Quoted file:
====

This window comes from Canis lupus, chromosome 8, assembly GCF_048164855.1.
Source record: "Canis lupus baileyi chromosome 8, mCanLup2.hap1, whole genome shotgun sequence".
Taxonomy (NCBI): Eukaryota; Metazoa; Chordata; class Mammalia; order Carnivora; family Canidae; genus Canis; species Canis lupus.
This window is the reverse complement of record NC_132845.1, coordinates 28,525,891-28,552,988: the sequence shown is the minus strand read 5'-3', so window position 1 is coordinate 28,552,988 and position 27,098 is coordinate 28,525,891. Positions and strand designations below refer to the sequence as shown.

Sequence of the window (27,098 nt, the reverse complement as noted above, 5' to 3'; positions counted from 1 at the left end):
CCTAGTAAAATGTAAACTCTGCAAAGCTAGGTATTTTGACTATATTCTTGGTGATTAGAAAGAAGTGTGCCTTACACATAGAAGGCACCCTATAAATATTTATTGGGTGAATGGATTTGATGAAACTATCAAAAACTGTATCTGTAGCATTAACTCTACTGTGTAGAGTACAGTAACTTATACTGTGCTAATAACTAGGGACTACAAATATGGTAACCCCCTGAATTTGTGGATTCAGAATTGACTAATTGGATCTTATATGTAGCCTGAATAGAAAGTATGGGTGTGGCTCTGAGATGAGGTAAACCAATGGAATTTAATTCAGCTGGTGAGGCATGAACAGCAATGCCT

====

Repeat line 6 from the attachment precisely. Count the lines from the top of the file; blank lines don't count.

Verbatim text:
CCTAGTAAAATGTAAACTCTGCAAAGCTAGGTATTTTGACTATATTCTTGGTGATTAGAAAGAAGTGTGCCTTACACATAGAAGGCACCCTATAAATATTTATTGGGTGAATGGATTTGATGAAACTATCAAAAACTGTATCTGTAGCATTAACTCTACTGTGTAGAGTACAGTAACTTATACTGTGCTAATAACTAGGGACTACAAATATGGTAACCCCCTGAATTTGTGGATTCAGAATTGACTAATTGGATCTTATATGTAGCCTGAATAGAAAGTATGGGTGTGGCTCTGAGATGAGGTAAACCAATGGAATTTAATTCAGCTGGTGAGGCATGAACAGCAATGCCT